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Hoffmann, R. A wiki for the life sciences where authorship matters. Nature Genetics (2008)

Vagal modulation of the rate-dependent properties of the atrioventricular node.

Vagal effects on atrioventricular (AV) nodal conduction are accentuated by increases in heart rate. To establish the mechanism of these rate-dependent negative dromotropic actions, we studied the properties governing AV nodal adaptation to changes in heart rate in chloralose-anesthetized dogs in the absence and presence of bilateral cervical vagal nerve stimulation (20 Hz, 0.2 msec). Stimulation protocols were applied to evaluate the contributions of changes in AV nodal recovery, facilitation, and fatigue independently of each other. Vagal stimulation slowed AV nodal recovery in a voltage-dependent way, increasing the time constant of recovery (tau r) from 80 +/- 7 to 194 +/- 16 msec (mean +/- SEM, p less than 0.01) at the highest voltage studied. The facilitating effect of a premature (A2) beat was manifested by a leftward shift of the recovery curve (A3H3 versus H2A3) of a subsequent A3 beat. The magnitude of shift depended on the A1A2 coupling interval and was reduced by vagal stimulation at all A1A2 intervals (maximum shift: control, 63 +/- 12 msec; vagus, 24 +/- 11 msec; p less than 0.01). When recovery and facilitation were kept constant, abrupt increases in AV nodal activation rate caused a slow (tau = 75 beats) increase in AH interval (fatigue). Vagal stimulation increased the magnitude of this process (maximum: control, 11 +/- 2 msec; vagus, 27 +/- 3 msec; p less than 0.001), without altering its time course. At activation rates comparable to sinus rhythm in humans, vagal stimulation at an intermediate voltage increased the AH interval by 25 msec. As heart rate increased, vagally induced changes in dynamic processes amplified AH prolongation up to fivefold at maximum rate. The role of vagal changes in individual functional properties depended on heart rate, but slowing of recovery was the single most important factor, constituting over 50% of overall vagal action at rapid rates. We conclude that vagal stimulation alters the ways in which the AV node responds to changes in activation rate and that at rapid rates most of the negative dromotropic action of the vagus is due to changes in the AV nodal response to tachycardia. Alterations in rate-dependent AV nodal properties are a novel and potentially important mechanism through which interventions may affect AV nodal conduction.[1]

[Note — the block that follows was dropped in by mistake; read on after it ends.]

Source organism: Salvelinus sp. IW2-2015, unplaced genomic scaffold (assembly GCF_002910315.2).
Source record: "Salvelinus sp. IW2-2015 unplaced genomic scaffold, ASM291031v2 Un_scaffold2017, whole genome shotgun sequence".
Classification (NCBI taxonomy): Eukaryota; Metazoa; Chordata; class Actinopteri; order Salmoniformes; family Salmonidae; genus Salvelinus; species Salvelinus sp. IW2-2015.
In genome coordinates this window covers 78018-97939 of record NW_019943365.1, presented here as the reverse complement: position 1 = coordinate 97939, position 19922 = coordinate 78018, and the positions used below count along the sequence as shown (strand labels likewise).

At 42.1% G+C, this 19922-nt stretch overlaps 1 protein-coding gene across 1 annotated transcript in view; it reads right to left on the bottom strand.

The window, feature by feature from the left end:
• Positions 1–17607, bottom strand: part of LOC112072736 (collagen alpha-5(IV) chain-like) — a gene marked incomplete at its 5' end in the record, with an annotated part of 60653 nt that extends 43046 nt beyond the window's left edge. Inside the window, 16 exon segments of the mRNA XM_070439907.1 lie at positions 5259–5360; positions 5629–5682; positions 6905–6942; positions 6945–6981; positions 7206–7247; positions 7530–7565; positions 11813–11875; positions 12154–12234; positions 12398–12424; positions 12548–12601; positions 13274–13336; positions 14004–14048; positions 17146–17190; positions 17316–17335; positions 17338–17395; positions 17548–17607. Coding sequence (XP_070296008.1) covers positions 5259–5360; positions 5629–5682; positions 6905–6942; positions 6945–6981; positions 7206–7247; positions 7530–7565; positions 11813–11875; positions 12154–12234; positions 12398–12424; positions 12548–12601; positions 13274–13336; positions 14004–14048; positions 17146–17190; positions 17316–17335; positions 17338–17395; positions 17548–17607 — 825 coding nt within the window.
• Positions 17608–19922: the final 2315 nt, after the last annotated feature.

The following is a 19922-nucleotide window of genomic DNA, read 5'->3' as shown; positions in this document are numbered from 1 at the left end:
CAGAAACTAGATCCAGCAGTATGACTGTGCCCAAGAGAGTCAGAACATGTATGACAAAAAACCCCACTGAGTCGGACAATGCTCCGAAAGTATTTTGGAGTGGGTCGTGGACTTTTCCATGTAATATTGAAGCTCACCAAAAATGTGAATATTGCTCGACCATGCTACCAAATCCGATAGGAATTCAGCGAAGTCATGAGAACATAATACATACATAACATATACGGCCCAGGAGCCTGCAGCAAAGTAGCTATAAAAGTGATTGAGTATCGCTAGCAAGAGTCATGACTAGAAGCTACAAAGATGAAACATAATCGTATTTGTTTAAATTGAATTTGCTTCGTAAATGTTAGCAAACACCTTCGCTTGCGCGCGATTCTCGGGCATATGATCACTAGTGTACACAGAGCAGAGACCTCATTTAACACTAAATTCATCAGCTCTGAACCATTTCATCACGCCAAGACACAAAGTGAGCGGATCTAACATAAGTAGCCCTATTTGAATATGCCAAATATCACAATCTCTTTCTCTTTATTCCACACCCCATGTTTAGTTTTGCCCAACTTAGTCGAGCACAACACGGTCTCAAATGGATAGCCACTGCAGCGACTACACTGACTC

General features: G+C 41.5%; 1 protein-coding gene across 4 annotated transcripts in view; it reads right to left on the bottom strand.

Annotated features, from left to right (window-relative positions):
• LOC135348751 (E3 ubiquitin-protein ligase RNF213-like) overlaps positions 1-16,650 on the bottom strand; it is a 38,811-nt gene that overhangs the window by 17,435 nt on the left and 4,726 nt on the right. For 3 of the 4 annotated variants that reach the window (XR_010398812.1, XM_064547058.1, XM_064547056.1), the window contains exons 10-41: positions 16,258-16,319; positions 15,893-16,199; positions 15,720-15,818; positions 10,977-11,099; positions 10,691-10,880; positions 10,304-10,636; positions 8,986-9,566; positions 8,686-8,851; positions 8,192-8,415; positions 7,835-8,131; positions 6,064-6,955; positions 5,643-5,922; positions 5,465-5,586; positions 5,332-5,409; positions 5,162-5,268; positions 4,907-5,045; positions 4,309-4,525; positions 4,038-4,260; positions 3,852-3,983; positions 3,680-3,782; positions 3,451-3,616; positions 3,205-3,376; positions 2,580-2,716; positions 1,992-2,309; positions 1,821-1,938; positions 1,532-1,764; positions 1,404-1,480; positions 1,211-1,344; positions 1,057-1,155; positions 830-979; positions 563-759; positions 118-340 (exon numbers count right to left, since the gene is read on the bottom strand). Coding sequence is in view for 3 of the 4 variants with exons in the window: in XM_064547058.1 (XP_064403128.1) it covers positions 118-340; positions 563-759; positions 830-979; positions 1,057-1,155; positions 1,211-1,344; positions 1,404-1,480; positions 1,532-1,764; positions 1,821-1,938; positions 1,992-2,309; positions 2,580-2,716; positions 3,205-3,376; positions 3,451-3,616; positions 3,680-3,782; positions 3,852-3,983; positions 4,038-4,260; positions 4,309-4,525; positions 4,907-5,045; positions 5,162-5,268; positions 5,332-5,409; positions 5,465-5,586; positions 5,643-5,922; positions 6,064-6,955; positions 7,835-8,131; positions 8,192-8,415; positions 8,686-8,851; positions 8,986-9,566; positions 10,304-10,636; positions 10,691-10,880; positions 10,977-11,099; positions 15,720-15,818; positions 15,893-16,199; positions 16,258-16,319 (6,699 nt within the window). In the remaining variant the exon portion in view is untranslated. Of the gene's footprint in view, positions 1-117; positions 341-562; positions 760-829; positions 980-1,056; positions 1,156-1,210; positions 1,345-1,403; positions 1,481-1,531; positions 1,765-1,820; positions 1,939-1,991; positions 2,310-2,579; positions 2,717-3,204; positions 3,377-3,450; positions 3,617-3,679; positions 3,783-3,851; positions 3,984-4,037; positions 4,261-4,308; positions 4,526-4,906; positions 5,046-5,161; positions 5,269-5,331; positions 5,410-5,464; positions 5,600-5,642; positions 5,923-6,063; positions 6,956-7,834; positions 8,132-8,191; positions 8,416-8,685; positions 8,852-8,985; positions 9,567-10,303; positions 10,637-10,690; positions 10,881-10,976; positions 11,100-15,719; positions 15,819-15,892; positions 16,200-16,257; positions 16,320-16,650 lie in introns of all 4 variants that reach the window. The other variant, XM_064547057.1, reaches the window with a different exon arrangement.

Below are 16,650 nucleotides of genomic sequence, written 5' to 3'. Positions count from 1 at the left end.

1. Vagal modulation of the rate-dependent properties of the atrioventricular node. Nayebpour, M., Talajic, M., Villemaire, C., Nattel, S. Circ. Res. (1990) [Pubmed]
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